There are basic, foundational design rules and then there are best practices for more complex businesses and clients. Remember the goal of any website: To be the best, clearest, most accessible source of information for the intended audience. That includes not just the actual content, such as text and images, but also the layout of the information. The design of a Partner Settlement Management software site is going to be a lot different than a cat meme site. However, there are some tell tale signs of a great designer.
Ideally, complex businesses will find a web designer and manager that has experience in their field, but that’s not always possible. For example, if your company offers EPDM roofing services, it’s unlikely that a web designer has worked for such a company before. It can be challenging to be in a niche, highly technical field, but not impossible to find a complementary designer. Here are a few things that should be on the top of their agenda:
1. Communication comes first
This usually means plenty of white space, fewer sentences per paragraph, and neutral tones that make reading easier. While the DIY Network breaks down color theory on a broader spectrum, it can also be applied to website colors. You don’t want your audience having to power through a neon orange website or stop reading halfway through. Color is powerful and can lure in or drive away readers.
2. Responsive design
Responsive design is constantly changing, but it’s basically a way of designing a site so that it responds well no matter what type of gadget is being used (or web browser). A web designer managing complex information should always prioritize responsive design because if you lose one customer, that could be a much bigger deal than if a general online hardware store lost one customer. Niche industries generally have fewer, yet higher paying and more loyal, customers.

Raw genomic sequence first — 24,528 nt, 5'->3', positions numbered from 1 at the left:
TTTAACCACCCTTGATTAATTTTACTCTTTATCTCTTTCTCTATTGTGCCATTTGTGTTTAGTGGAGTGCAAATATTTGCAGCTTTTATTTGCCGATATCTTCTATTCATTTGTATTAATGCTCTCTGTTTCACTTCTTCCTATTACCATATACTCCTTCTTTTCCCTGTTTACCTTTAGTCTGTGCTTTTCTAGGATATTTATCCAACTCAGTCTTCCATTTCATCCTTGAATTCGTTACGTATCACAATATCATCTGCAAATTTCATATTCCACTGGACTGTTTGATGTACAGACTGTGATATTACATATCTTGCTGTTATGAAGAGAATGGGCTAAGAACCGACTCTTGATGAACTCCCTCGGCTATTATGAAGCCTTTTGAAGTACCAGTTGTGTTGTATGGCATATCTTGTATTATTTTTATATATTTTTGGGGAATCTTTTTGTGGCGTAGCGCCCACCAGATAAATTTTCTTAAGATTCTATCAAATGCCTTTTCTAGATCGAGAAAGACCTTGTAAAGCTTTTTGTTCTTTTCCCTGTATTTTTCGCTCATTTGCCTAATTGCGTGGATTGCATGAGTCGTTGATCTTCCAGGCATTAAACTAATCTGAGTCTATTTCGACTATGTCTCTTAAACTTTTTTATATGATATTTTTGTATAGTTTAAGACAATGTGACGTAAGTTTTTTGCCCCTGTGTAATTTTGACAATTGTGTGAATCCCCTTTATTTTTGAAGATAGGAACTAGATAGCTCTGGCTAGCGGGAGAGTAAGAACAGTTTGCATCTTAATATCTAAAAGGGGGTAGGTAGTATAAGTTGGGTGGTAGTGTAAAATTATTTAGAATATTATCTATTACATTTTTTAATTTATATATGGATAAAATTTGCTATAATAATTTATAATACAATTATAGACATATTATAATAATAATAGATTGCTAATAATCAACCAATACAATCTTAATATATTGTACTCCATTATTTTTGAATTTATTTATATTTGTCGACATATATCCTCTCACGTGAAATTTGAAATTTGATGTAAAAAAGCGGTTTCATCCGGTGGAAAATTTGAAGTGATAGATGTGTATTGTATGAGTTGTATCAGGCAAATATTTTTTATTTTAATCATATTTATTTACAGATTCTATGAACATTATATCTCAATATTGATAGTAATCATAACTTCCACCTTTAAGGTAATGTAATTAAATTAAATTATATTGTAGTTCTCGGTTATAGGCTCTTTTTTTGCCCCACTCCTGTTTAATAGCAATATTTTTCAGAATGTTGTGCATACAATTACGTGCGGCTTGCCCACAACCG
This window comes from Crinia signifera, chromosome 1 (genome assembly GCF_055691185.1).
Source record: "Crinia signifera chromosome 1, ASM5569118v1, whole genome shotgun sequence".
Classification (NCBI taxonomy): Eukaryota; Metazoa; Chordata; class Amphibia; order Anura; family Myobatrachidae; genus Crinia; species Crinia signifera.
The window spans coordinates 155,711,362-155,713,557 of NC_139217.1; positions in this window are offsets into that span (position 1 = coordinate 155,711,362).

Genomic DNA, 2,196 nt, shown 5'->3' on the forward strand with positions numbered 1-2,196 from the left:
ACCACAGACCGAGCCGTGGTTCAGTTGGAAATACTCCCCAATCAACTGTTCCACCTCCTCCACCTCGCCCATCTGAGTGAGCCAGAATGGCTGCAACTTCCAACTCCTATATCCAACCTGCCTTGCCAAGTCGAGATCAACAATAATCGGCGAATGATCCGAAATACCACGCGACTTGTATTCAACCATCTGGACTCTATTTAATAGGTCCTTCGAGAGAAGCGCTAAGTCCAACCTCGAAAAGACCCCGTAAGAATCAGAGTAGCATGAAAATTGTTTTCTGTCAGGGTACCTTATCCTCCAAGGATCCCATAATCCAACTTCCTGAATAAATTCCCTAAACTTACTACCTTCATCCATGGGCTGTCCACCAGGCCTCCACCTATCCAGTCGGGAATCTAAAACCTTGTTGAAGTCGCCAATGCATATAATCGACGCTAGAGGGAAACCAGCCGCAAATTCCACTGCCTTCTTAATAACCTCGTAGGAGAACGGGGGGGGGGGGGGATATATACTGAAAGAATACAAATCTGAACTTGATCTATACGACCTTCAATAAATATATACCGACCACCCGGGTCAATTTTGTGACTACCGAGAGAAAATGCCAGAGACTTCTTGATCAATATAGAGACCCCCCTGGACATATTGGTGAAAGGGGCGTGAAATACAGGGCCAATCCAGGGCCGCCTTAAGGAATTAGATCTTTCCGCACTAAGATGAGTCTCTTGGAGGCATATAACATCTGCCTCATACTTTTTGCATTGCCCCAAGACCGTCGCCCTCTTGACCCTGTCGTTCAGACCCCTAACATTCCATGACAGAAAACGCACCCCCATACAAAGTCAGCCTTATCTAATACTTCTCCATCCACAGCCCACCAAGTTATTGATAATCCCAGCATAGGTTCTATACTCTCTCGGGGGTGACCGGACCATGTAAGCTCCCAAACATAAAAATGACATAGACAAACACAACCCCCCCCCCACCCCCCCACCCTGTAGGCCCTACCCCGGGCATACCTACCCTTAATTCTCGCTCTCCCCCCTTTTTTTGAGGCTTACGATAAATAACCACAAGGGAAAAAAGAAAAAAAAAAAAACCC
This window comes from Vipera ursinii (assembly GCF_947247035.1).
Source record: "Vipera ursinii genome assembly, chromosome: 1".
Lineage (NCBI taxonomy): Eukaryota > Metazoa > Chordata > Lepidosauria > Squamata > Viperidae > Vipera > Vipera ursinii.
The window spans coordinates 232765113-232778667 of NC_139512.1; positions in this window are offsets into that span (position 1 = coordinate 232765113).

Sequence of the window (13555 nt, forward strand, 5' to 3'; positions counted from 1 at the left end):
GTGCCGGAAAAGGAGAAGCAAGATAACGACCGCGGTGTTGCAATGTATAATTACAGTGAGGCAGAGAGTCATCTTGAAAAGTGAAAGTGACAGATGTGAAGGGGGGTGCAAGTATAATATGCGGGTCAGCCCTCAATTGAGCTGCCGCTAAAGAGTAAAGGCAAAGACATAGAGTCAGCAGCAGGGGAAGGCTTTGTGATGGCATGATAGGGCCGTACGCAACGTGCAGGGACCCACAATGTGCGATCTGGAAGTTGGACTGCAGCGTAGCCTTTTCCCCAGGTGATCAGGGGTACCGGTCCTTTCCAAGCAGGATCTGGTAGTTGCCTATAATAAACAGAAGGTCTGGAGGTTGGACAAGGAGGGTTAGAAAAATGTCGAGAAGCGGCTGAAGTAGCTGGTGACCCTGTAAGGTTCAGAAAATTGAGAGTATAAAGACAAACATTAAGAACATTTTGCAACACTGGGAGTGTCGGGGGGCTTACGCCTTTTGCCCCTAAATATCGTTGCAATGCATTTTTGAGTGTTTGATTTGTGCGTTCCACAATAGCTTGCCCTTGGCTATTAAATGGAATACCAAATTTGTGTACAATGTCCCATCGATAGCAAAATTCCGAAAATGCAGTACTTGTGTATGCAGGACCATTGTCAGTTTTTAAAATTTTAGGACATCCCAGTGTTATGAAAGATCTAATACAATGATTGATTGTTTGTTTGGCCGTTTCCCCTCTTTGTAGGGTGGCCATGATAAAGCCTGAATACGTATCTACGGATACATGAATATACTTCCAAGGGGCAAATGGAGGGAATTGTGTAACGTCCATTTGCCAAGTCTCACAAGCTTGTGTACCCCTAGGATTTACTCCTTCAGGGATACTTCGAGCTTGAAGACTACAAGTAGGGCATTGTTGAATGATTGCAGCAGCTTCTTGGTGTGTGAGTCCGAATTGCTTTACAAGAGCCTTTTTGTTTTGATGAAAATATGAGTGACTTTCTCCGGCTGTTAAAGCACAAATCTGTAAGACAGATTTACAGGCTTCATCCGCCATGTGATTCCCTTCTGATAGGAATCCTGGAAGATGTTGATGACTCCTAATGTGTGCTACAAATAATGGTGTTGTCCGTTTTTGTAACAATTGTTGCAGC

3. Mobile readiness
This is a part of responsive design, and you might not necessarily need it (but it should be on the table). This can be an app, mobile version of your site, or both. Most likely with complex businesses, it would solely be a mobile version of the site. This makes the site easier to navigate on mobile devices, with sparser information and more intuitive design. If one of your potential customers is perusing your website while on their train commute, you don’t want them to get frustrated and go elsewhere.
4. Proper images/videos
This can also fall into the realm of number two and three, but remember that if images/videos are too large then it can severely slow down your site. They may also not display correctly on some devices. However, there are a lot of things that might be slowing down your site, and Life Hacker offers some options for testing it (that your designer should already know). A slow website is a search engine optimization (SEO) killer.
5. Great SEO
Finally, SEO should never be an option for web designers, but a staple. This encompasses many things, and one of the biggies is keyword usage (although you can’t expect a web designer to write your SEO-rich content for you). However, they should be able to check that your outgoing links have authority, that your website speed is reasonable, and that you’re not following any black hat tricks like too many ads or pop-ups. SEO is what dictates your website’s ranking in search engine searches, and as a niche you need to be near the top.
Most importantly, remember that site design isn’t a one and done deal. It requires regular maintenance, which is why having a designer on retainer is wise.